THE Coptic Orthodox Church in Egypt is one of the oldest Christian communities in the world, tracing its roots to St. Mark the apostle and the first century A.D. Coptic Christians have survived persecutions and conquests, the fall of Rome and the rise of Islam. They have been governed from Constantinople and Ctesiphon, Baghdad and London. They have outlasted the Byzantines, the Umayyads and the Ottomans, Napoleon Bonaparte and the British Empire. But they may not survive the Arab Spring. Apart from Hosni Mubarak and his intimates, no group has suffered more from Egypt’s revolution than the country’s eight million Copts. Last week two dozen people were killed in clashes between the Coptic Christians and the Egyptian Army, a grim milestone in a year in which the Coptic community has faced escalating terrorist and mob violence. A recent Vatican estimate suggests that 100,000 Copts may have fled the country since Mubarak’s fall. If Egypt’s Muslim Brotherhood consolidates political power, that figure could grow exponentially. This is a familiar story in the Middle East, where any sort of popular sovereignty has tended to unleash the furies and drive minorities into exile. From Lebanon to North Africa, the Arab world’s Christian enclaves have been shrinking steadily since decolonization. More than half of Iraq’s 1.5 million Christians have fled the country since the American invasion toppled Saddam Hussein. More important, though, this is a familiar story for the modern world as a whole — a case of what National Review’s John Derbyshire calls “modernity versus diversity.” For all the bright talk about multicultural mosaics, the age of globalization has also been an age of unprecedented religious and racial sorting — sometimes by choice, more often at gunpoint. Indeed, the causes of democracy and international peace have often been intimately tied to ethnic cleansing: both have gained ground not in spite of mass migrations and mass murders, but because of them. This is a point worth keeping in mind when reading the Big Idea book of the moment, Steven Pinker’s “Better Angels of Our Nature: Why Violence Has Declined.” Pinker marshals an impressive amount of data to demonstrate that human civilization has become steadily less violent, that the years since 1945 have been particularly pacific, and that contemporary Europe has achieved an unprecedented level of tranquility. What Pinker sometimes glosses over, though, is the price that’s been paid for these advances. With the partial exception of immigrant societies like the United States, mass democracy seems to depend on ethno-religious solidarity in a way that older forms of government did not. The most successful modern nation-states have often gained stability at the expense of diversity, driving out or even murdering their minorities on the road to peaceful coexistence with their neighbors. Europe’s era of unexpected harmony, in particular, may have been made possible by the decades of expulsions and genocide that preceded it. As Jerry Z. Muller pointed out in a 2008 essay for Foreign Affairs, the horrors of the two world wars effectively rationalized the continent’s borders, replacing the old multi-ethnic empires with homogeneous nation-states, and eliminating — often all too literally — minority populations and polyglot regions. A decade of civil war and ethnic cleansing in the former Yugoslavia completed the process. “Whereas in 1900 there were many states in Europe without a single overwhelmingly dominant nationality,” Muller wrote, “by 2007 there were only two, and one of those, Belgium, was close to breaking up.” Along the same lines, the developing world’s worst outbreaks of ethno-religious violence — in post-Saddam Iraq, or the Indian subcontinent after the demise of the British Raj — are often associated with transitions from dictatorships or monarchies to some sort of popular rule. And from Kashmir to the West Bank, Kurdistan to Congo, the globe’s enduring trouble spots are usually places where ethno-religious communities and political borders can’t be made to line up. This suggests that if a European-style age of democratic peace awaits the Middle East and Africa, it lies on the far side of ethnic and religious re-sortings that may take generations to work out. Whether we root for this process to take its course depends on how we weigh the hope of a better future against the peoples who are likely to suffer, flee and disappear along the way. Europe’s long peace is an extraordinary achievement — but was it worth the wars and genocides and forced migrations that made it possible? A democratic Middle East would be a remarkable triumph for humanity — but is it worth decades of sectarian violence and ethnic cleansing? I don’t know the answer. But maybe we should ask the Copts. –NYT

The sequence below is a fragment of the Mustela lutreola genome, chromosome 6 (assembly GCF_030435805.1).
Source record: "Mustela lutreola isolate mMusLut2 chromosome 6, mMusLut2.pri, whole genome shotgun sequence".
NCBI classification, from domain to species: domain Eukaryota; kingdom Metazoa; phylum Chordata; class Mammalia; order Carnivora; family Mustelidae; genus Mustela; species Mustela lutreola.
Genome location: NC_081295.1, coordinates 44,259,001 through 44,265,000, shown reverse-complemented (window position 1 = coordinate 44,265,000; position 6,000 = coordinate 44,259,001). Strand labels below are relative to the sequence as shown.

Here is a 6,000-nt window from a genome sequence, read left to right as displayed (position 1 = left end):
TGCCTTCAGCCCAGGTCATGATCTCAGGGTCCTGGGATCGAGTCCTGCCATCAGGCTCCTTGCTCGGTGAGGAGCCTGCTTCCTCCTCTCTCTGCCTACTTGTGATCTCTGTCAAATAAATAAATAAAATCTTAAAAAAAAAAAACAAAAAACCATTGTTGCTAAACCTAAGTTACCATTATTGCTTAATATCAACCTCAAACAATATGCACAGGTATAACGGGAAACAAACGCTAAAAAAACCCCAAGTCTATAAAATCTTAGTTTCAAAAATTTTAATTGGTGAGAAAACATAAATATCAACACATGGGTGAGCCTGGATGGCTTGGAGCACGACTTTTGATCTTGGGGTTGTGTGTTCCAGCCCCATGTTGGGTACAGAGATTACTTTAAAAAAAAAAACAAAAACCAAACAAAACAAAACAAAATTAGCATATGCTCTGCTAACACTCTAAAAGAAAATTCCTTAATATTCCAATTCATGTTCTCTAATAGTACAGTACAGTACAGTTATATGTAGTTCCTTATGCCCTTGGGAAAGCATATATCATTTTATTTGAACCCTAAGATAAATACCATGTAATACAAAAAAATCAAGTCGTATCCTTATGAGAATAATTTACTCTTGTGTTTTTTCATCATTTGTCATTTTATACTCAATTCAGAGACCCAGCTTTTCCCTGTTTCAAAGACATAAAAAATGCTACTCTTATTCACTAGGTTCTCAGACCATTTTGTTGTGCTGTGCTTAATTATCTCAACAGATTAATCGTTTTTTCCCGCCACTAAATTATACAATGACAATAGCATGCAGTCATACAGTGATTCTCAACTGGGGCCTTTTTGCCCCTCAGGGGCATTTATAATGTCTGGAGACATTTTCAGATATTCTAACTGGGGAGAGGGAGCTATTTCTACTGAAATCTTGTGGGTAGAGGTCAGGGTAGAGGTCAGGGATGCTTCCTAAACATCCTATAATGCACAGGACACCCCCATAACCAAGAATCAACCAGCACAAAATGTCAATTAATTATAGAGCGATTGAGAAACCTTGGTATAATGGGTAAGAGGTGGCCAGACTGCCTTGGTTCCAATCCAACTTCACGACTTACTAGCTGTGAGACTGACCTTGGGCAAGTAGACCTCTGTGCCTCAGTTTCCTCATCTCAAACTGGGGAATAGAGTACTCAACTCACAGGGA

3. Anonymous on

    It’s about time, good job people, change is a part of life and at this point we definitely need some. We need to reform the system completely, we must help the poor and the less privileged, we should also limit the role of foreigners in our country “foreigners or multi-national companies from my experience don’t have the best interest s for the people or the country”. Furthermore, we all need to realize were the same and that we should all strive for the betterment of our country and its people, regardless of their ethnicity. We also need to reform the land ownership laws in the country; everyone (Ethiopians) should be entitled to own their land (Landownership only for Ethiopians or from people of Ethiopian descent). I also believe that we need to invest in our youth, we have to prepare them for the 21st century, we have to educate them and provide them with good jobs. I honestly have mixed feelings about this government; I believe that they have done some good although they still have a long way to go. It is said “power corrupts and absolute power corrupts absolutely”. We need a gradual change in Ethiopia, I do think this is a positive step in the right direction.

Leave a Reply

Your email address will not be published.